Today the U.S. Supreme Court announced it will hear three cases related to protections for LGBT people under federal law. The cases are Altitude Express Inc. v. Zarda, Bostock v. Clayton County, Georgia, and R.G. & G.R. Harris Funeral Homes v. Equal Employment Opportunity Commission. The first two cases relate to whether federal employment law’s prohibition on sex-based discrimination also prohibits discrimination based on sexual orientation, while the last case examines whether the law prohibits discrimination based on gender identity. It is surprising for many people to learn that there is currently a confusing patchwork of legal protections for LGBT people. While many federal courts and the Equal Employment Opportunity Commission (EEOC) already recognize that discrimination against LGBTQ people involves forms of unlawful sex discrimination, these protections are under attack. Are LGBT Workers Protected from Discrimination? Unravelling the Patchwork of Federal, State, and Local Employment Protections, a resource from MAP, the ACLU, and Lambda Legal helps to make sense of the current situation.
The U.S. Supreme Court taking these cases is important for a few reasons.
First, LGBT people lack explicit protections under federal law and have relied on explicit state-level protections, explicit county or city-level protections, and the ability to file a complaint with the Equal Employment Opportunity Commission (EEOC) to seek recourse when they are treated unfairly on the job.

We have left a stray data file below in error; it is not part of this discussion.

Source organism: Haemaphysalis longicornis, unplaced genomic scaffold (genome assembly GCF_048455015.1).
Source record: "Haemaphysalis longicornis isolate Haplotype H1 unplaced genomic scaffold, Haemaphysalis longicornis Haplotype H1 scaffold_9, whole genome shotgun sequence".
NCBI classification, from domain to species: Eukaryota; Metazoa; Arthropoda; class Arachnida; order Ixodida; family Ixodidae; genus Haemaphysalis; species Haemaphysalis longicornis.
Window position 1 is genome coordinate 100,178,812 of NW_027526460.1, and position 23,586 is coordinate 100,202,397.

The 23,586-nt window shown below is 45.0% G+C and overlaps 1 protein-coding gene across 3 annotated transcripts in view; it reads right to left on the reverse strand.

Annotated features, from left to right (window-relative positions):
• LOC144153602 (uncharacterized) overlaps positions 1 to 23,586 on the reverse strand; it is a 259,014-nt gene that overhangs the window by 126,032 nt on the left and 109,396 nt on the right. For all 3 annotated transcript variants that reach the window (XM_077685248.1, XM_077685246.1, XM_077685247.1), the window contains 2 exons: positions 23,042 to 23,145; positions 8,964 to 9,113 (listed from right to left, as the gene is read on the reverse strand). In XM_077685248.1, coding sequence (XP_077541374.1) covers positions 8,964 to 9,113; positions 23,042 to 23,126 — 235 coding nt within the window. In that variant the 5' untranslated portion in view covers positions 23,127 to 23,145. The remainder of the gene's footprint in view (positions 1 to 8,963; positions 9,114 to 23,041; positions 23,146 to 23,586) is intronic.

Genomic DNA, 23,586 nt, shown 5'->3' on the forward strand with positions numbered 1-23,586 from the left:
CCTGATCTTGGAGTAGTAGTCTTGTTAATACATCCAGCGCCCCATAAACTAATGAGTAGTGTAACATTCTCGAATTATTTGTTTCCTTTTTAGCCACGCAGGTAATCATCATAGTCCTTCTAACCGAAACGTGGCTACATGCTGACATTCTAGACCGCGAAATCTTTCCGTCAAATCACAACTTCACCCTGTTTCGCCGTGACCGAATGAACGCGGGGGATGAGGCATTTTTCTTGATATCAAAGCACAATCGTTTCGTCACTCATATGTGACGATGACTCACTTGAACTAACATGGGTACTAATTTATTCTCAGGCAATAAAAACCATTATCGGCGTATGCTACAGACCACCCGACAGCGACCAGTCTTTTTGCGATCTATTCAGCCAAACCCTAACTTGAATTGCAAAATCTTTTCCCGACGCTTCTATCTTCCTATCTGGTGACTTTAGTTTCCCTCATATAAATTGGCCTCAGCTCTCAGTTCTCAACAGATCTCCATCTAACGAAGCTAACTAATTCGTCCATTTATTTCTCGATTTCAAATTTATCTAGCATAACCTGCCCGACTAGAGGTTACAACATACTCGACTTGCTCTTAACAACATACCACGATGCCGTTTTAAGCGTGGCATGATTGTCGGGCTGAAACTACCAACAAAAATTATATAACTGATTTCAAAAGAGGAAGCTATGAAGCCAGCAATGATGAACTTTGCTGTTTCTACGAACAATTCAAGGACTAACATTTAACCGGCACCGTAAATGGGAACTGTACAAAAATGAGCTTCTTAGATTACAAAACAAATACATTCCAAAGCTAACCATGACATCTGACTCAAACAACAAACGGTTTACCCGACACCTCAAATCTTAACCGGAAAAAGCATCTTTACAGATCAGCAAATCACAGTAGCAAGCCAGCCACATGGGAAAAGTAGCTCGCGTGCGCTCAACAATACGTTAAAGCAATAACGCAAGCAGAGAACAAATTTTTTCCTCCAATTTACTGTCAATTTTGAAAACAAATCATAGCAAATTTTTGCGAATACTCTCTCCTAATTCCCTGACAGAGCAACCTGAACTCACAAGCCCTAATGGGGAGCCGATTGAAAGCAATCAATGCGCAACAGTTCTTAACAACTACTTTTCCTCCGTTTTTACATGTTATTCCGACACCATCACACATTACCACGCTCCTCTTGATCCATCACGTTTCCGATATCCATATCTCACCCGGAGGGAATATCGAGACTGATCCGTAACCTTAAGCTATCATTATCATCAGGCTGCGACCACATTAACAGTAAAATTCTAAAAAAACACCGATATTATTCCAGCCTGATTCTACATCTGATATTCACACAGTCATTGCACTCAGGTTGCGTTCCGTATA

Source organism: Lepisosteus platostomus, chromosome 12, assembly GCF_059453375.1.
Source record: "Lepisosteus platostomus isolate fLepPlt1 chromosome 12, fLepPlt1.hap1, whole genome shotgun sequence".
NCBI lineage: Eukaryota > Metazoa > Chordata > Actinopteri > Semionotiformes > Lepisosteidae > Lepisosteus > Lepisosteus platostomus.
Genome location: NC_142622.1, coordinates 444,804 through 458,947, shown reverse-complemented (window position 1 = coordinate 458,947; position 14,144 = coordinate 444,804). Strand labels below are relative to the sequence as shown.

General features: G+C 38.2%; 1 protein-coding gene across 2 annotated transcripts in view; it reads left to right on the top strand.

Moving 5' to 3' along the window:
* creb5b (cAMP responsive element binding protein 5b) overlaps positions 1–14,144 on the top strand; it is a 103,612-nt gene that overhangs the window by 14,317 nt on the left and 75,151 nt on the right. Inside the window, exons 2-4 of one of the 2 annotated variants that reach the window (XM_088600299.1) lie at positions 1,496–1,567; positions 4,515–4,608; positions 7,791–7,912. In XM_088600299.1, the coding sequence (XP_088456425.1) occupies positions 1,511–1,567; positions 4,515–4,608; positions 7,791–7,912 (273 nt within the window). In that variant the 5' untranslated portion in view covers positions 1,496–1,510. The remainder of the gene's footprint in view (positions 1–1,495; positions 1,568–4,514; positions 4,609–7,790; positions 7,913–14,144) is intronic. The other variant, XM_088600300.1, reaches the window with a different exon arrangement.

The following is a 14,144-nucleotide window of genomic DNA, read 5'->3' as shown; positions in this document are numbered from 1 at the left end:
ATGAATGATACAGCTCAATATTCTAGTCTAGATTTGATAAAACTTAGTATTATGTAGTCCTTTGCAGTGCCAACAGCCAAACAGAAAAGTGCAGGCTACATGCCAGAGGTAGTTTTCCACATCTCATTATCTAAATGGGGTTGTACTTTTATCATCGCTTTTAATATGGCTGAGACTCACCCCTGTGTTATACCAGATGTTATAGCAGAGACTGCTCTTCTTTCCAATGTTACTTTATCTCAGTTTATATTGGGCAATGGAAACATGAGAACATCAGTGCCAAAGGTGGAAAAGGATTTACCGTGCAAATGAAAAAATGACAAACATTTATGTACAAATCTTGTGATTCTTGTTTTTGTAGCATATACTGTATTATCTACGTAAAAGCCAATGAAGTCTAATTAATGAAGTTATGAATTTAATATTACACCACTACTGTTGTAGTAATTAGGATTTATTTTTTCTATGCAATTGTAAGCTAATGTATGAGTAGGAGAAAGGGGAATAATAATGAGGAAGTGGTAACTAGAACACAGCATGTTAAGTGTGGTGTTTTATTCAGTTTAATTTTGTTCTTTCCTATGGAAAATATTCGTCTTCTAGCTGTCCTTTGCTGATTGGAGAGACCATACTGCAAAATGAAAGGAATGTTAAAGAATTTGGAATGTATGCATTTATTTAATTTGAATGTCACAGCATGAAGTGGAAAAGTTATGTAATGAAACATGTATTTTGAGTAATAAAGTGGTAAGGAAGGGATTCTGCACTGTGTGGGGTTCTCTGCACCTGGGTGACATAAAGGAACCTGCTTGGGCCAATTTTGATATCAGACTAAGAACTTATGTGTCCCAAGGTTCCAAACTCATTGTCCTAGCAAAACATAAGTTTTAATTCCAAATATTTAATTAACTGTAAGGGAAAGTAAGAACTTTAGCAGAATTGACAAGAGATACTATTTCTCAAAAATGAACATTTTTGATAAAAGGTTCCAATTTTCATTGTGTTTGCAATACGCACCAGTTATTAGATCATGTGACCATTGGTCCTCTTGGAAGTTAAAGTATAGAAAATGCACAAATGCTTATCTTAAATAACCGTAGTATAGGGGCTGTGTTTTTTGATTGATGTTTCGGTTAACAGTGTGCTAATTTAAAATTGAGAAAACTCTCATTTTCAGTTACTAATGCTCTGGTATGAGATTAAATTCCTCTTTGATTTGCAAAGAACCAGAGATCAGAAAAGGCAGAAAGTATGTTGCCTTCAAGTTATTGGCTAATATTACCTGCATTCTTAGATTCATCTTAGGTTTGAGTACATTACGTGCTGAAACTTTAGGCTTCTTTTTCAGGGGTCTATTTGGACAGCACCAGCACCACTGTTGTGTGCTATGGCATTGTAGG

Second, a growing number of district and circuit level federal courts have ruled that when someone is fired for being transgender, that firing is inherently based on sex stereotypes about what it means to be a man or a woman, and is thus illegal under existing federal law. Similarly, multiple courts have ruled that if a person is fired for their sexual orientation, that is also discrimination based on sex. For example, if a woman is fired for being married to another woman, that discrimination is based on her sex: if she were a man, being married to a woman would not lead to being fired. Yet, the employers in these cases say that it should be perfectly lawful to fire someone just because they are lesbian, gay, bisexual, or transgender.
The U.S. Supreme Court likely took these cases because of the “split circuits” on this issue as seen in these maps.
No one should be fired just because of who they are.
Finally, clarity from the U.S. Supreme Court could have an incredible impact on the lives of LGBT people. One in four LGBT people report experiencing discrimination in the past year. If the Supreme Court were to affirm that discrimination based on sexual orientation and gender identity is illegal under federal law, that would mean that LGBT people nationwide would be protected by our nation’s civil rights legislation in the areas of employment, housing, education, and more. No longer would LGBT people’s access to basic equal protections depend on their state of residence. If the Court were to rule that federal law does not explicitly apply to sexual orientation and gender identity, it would bolster the case for the Equality Act and other state legislation that would explicitly prohibit discrimination based on sexual orientation and gender identity.
These cases will be argued before the court in fall of 2019.
For more about these cases and what’s a stake, read this brief authored by MAP, the ACLU, and Lambda Legal.